The science behind Illumiscreen

Once the sample is received at our laboratory in Auckland, we need to extract the DNA from the blood. This is done by spinning the sample at high speeds and at a low temperature, once completed the blood sample separates into several layers.

The top layer now present in the tube is made up of a substance called plasma, this contains the DNA we require. We extract this out of the sample tube, separate enough to test and then store any excess plasma at -80 degrees Celsius.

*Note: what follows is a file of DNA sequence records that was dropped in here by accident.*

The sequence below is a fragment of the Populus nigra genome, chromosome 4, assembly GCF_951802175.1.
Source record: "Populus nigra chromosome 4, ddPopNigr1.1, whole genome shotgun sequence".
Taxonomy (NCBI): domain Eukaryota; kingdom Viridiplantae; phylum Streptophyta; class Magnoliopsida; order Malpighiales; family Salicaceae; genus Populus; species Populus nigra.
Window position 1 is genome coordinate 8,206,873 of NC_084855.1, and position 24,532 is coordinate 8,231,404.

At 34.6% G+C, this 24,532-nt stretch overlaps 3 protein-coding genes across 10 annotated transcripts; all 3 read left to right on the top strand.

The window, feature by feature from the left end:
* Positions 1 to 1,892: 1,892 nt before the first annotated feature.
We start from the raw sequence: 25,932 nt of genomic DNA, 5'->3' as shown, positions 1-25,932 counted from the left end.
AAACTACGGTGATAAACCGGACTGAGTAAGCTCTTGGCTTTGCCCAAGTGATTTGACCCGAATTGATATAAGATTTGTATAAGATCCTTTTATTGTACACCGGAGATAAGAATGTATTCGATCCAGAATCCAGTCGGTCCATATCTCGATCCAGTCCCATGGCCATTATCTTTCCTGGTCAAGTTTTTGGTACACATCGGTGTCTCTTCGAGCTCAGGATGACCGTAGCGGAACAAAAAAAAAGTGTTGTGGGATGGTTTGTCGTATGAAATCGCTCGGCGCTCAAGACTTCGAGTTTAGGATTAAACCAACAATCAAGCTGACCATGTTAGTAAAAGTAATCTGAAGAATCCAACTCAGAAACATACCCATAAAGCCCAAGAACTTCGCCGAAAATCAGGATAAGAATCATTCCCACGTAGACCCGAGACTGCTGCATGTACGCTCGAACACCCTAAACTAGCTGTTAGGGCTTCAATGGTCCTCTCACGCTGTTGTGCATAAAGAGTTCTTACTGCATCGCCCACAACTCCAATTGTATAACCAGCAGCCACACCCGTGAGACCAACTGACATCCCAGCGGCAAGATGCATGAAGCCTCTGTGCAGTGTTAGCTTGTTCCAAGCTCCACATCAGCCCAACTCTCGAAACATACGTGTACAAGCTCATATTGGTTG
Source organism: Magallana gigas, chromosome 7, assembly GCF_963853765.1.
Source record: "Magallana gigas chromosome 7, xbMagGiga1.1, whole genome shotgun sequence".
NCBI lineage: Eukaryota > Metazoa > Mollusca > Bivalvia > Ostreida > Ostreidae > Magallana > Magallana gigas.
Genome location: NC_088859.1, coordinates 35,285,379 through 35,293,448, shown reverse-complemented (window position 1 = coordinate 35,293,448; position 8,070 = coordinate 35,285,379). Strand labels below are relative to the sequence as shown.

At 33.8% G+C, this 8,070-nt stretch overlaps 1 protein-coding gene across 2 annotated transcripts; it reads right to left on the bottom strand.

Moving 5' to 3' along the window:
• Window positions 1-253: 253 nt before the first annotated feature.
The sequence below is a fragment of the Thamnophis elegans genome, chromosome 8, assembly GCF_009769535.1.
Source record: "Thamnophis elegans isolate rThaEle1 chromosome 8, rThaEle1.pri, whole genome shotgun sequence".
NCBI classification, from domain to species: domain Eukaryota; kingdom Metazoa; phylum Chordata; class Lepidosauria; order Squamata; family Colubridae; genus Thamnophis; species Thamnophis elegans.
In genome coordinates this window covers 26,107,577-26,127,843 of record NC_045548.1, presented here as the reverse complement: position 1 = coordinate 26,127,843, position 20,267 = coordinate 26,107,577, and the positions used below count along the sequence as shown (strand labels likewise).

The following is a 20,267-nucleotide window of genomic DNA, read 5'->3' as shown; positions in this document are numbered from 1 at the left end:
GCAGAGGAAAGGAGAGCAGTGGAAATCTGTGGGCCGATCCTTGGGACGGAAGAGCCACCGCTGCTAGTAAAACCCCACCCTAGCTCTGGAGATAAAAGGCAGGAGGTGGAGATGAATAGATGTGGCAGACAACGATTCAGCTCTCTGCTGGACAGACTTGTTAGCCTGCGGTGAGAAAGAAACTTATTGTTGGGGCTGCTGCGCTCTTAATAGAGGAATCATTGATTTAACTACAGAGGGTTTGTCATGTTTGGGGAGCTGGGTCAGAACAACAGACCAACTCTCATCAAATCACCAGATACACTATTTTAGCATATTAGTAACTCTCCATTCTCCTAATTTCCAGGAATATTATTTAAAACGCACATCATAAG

DNA contained in the plasma is required to go through a process to remove any unwanted substances and cellular debris, allowing a pure sample of DNA to be collected.

Once the DNA is collected, a process is undertaken to prepare the strands of DNA for a process known as sequencing. This involves more purification steps and modifications of the DNA to allow each patient’s DNA to be identified as belonging solely to that person.

Once DNA has been prepared it is ready for sequencing. This involves the DNA being read in order from start to finish, as you would read a book. Once sequenced, if any abnormal DNA is present, it can be identified. The process of identifying abnormalities by reading the patient’s DNA is done using algorithms and specialised computers/software.